The GWiSE Guide to Finding a Research Group

A stack of textbooks over a white background.

As an undergraduate, you go for the school. As a graduate, you go for the research. Selecting an advisor for your thesis quickly becomes the most important task you have in graduate school, not just for your research, but also for your personal happiness. In short, the best tip I have is: DO. YOUR. RESEARCH.

Oftentimes, you will meet with an advisor either on a visit or once you are at the school, to discuss the possibility of you joining their research group. Like a job interview, the better prepared you are going into it, the better you’ll be able to ask useful questions and get the answers you need. Remember, you are interviewing them just as much as they are interviewing you. Finding a group where you can be happy and do the work you are interested in, can be the difference between a stellar graduate experience and – worst case scenario – dropping out due to a bad work environment. Hey, it’s ok, if you get to graduate school and figure out a masters with thesis or a doctorate isn’t the right path for you. Veni, vidi, didici, I came, I saw, I learned – right? Regardless of whether you are a final-year undergraduate or a first-year graduate, thinking about how you will find an advisor will give you peace of mind in many long interviews and, in the end, increase your chances of finding the one that’s right for you.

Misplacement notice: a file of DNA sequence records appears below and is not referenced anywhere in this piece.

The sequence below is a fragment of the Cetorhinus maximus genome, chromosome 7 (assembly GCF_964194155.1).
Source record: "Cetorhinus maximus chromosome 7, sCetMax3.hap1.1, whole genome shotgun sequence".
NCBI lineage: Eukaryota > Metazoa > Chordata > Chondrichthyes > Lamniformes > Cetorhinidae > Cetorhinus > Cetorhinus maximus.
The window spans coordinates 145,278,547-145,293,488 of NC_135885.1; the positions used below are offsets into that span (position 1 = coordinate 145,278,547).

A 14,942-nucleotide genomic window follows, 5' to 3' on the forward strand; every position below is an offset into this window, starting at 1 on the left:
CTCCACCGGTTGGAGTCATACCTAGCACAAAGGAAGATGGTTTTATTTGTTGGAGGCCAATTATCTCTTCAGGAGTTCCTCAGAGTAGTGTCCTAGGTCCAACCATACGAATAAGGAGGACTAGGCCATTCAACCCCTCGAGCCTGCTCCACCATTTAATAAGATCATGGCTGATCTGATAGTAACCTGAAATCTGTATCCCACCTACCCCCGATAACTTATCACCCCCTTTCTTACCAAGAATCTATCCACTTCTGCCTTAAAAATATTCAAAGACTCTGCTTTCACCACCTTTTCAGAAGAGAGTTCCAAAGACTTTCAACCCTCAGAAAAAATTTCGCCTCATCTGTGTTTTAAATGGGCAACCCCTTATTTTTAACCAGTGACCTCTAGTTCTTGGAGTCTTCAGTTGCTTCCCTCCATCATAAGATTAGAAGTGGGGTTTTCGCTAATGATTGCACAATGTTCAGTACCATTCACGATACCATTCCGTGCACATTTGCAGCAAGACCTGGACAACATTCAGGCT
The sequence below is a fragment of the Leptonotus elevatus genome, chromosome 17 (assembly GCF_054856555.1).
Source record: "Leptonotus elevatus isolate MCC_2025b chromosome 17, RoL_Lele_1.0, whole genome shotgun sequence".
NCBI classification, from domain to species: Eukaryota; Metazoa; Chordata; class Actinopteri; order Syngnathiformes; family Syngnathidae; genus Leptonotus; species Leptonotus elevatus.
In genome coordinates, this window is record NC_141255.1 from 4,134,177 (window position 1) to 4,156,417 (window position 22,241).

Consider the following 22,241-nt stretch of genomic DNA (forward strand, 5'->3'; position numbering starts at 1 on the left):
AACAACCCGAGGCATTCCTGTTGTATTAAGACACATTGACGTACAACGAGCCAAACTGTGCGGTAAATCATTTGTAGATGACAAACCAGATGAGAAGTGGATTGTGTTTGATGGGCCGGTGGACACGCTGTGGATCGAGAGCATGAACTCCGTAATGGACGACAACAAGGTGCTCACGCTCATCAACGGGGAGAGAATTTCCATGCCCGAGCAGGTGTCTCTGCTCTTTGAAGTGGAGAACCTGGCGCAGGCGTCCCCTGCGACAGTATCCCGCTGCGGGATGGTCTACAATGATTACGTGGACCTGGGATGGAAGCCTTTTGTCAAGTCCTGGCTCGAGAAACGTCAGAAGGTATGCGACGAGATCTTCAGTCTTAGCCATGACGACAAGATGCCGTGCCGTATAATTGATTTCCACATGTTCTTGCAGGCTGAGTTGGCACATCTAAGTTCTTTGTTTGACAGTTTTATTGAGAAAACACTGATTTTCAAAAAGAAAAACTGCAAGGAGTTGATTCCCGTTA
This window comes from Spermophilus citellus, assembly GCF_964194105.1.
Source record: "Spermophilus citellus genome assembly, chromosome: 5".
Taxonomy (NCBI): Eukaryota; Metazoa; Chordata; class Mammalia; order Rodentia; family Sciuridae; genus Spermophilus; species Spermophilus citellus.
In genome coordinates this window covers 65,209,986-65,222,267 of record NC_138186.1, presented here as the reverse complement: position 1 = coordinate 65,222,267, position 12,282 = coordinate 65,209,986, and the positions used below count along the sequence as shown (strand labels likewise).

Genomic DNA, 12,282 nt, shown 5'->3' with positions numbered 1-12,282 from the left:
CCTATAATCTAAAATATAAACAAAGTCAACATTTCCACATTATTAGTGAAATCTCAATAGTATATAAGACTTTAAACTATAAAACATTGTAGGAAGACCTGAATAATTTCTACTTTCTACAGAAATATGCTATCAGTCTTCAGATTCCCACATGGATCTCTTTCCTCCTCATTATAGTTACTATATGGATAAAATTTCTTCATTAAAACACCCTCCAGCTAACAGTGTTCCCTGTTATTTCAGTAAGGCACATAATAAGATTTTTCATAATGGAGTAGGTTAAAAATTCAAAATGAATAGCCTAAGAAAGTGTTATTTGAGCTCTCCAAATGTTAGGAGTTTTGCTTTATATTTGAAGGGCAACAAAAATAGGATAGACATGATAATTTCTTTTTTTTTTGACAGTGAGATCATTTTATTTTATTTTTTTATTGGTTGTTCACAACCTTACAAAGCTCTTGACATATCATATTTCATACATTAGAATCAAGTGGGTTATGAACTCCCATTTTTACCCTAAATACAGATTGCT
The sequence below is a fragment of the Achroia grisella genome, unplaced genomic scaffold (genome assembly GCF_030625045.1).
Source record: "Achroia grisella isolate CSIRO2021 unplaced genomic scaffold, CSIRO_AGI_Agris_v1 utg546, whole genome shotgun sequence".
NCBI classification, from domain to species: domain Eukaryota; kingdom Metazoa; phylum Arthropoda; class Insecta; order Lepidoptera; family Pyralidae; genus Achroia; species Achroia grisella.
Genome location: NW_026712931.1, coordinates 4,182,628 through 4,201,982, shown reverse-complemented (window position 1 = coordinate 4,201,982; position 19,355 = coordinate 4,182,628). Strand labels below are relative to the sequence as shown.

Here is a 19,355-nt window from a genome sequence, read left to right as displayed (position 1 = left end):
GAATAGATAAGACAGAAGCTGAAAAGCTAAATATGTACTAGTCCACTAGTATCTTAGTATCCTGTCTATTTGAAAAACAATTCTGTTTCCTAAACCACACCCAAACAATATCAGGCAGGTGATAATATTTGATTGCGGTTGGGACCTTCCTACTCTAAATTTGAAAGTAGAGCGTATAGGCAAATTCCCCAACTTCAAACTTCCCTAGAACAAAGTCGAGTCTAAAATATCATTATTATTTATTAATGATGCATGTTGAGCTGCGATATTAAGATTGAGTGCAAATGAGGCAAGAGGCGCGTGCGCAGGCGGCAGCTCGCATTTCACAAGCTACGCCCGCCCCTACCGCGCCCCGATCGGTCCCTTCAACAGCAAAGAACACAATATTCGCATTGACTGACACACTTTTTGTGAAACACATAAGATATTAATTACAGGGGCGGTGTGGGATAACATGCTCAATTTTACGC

First things first… What do you want?

People don’t go to graduate school because record-breaking work weeks and eating raman until your body starts to fall apart sounds fun. Skills, a degree, and connections are largely what you’re there for, all of which directly translate into your career. Thus, knowing what you want to do in the long run will ultimately be important when deciding on a research group. Bonus tip: knowing that you don’t know is fine too. Take it as an indicator that you are still in need of exploratory options – something you can look for in a group, university, or program. The following questions will help you figure out what is important to you and what you need to look for in a research group and advisor.

Do you want to drive the creation of your own project or would you rather be assigned a project to work on?
Starting from absolutely nothing is difficult and not all that common. If you have ideas of your own, you’ll need to find a group willing to sponsor those ideas. If you’re not quite sure, then it’s important that your advisor is prepared to get you started.

Besides the research and thesis, do you have any side goals that you’d like to accomplish? For example, do you want to experience teaching or writing grants? Get involved in science communication or politics?
Every group has its own strengths and weaknesses when it comes to ‘extracurriculars’ so to say. If you really want to teach but choose a group with a lot of industry connections and no focus on teaching, your chances of reaching that goal become slimmer.

What kind of group dynamic do you work best in/are looking for?